Around a dozen members of the Black, Latino and Asian Caucus of the New York City Council, including the entire executive committee of the caucus, walked out of the Council Chamber to the City Hall Rotunda Tuesday afternoon to protest the failure of the St. Louis County grand jury on Monday to indict Ferguson, Missouri, police officer Darren Wilson in the August killing of teenager Michael Brown.
The walkout, led by caucus co-chairs Andy L. King of the Bronx and Rosie Mendez of New York, was scheduled during the stated meeting of the City Council– a demonstration that key functions of public life are negatively impacted when all voices are not present.
“The sub-text of this entire walkout was to show the importance of black lives in the legislative process, and political process, to call attention to the injustice of yesterday’s grand jury decision and other incidents where black lives have been lost to police officers,” said Councilmember Cornegy of Brooklyn. “So much of what we take for granted would cease to function if we are not present, if we are not participating.”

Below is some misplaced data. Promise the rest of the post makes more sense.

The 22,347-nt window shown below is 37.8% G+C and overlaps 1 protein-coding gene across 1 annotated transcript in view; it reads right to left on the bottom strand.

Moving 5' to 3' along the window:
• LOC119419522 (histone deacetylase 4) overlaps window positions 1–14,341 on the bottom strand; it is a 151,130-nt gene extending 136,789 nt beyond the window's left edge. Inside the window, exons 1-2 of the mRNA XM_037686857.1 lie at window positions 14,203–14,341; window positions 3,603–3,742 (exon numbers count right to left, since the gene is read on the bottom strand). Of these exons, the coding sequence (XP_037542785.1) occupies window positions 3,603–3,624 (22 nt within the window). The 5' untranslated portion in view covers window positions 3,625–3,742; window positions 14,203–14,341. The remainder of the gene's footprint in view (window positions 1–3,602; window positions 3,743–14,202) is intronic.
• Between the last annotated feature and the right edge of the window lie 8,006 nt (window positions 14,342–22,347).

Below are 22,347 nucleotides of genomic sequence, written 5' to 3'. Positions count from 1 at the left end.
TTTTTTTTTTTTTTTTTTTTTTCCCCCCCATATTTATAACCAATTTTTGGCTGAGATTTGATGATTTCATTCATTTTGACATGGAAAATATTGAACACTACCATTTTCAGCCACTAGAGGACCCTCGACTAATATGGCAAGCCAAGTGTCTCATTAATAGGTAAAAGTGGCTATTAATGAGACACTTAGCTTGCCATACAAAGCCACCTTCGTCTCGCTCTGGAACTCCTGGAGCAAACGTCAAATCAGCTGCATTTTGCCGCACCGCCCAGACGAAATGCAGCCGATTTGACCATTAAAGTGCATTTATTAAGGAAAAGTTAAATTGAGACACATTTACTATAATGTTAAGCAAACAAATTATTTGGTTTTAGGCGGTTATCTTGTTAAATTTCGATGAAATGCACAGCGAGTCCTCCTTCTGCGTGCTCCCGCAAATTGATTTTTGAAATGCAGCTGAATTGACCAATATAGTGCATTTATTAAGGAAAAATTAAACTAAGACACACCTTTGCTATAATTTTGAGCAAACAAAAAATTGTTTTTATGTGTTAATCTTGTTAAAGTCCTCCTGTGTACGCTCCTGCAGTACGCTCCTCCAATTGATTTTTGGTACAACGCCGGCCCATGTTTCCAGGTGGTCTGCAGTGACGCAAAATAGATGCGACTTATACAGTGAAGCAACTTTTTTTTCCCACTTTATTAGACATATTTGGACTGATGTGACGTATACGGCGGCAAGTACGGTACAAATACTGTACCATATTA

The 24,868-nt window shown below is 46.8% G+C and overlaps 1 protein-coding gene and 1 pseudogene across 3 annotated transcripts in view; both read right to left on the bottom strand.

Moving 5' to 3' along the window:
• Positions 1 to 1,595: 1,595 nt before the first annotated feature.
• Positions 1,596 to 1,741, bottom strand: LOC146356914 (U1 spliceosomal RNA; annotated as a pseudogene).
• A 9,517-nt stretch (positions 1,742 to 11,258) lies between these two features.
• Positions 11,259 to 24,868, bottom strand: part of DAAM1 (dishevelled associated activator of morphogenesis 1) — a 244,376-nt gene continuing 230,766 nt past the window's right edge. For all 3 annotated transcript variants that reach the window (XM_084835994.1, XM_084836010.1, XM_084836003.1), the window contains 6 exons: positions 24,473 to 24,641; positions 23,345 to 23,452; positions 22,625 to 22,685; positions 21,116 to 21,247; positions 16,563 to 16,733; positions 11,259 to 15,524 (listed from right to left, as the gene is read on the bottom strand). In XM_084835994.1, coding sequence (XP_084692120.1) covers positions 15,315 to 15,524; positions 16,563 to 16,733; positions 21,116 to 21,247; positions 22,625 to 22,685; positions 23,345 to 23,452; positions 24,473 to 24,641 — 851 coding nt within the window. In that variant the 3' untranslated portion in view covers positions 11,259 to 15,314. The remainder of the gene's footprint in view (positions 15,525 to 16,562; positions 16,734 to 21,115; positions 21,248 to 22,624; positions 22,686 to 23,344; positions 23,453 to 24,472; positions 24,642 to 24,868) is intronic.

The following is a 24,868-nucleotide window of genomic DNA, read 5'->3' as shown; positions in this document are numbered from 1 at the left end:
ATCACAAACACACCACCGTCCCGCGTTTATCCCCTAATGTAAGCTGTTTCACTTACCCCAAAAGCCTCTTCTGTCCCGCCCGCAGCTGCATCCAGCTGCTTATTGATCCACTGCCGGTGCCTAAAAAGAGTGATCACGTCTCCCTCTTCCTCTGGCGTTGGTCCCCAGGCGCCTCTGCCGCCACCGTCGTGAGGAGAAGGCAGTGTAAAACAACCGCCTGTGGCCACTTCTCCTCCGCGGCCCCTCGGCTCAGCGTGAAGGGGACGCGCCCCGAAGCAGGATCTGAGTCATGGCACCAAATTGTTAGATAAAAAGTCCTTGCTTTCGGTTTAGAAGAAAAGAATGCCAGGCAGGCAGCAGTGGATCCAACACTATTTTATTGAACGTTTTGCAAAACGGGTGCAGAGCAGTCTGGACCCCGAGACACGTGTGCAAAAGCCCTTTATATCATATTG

Aside from King and Mendez, also in attendance at the conference were City Councilmembers Inez Barron, Margaret Chen, Carlos Manchaca, Antonio Reynoso, Daneek Miller, Robert Cornegy, Laurie Cumbo and Ruben Wills.
Together, the council members read a statement in English, Spanish and Mandarin Chinese:
“We stand here today as members of the New York City Council — representatives of our majority minority city — to proclaim in solidarity that Black Lives Matter!
“Black Lives Matter! in Ferguson, Missouri.
“Black Lives Matter in the stairwells of our NYCHA communities.
“Black Lives Matter on the streets of Staten Island.
“And Black Lives Matter in this Chamber.
“In the most progressive city in America, in a body with 26 members of color, we refuse to move forward with business as usual today.
“Not when Michael Brown’s parents will never taste real justice through the criminal justice system.
“Not when young people are putting their bodies on the line, marching in the streets to be met with tear gas, smoke bombs and shields.
“There is no American tradition more patriotic than protest.
“And THAT is why we’re walking out today. The Black story and the American story are inextricably linked. Take us out and things don’t run. This body does not run.
“So today, let it all stop. More than a moment of silence, let us have this time of outrage. And let our action inspire others – in your homes, businesses, churches & communities — to proclaim & demonstrate your belief in the value of black life.
“We stand together because we stand united. Our voices and our lives matter.”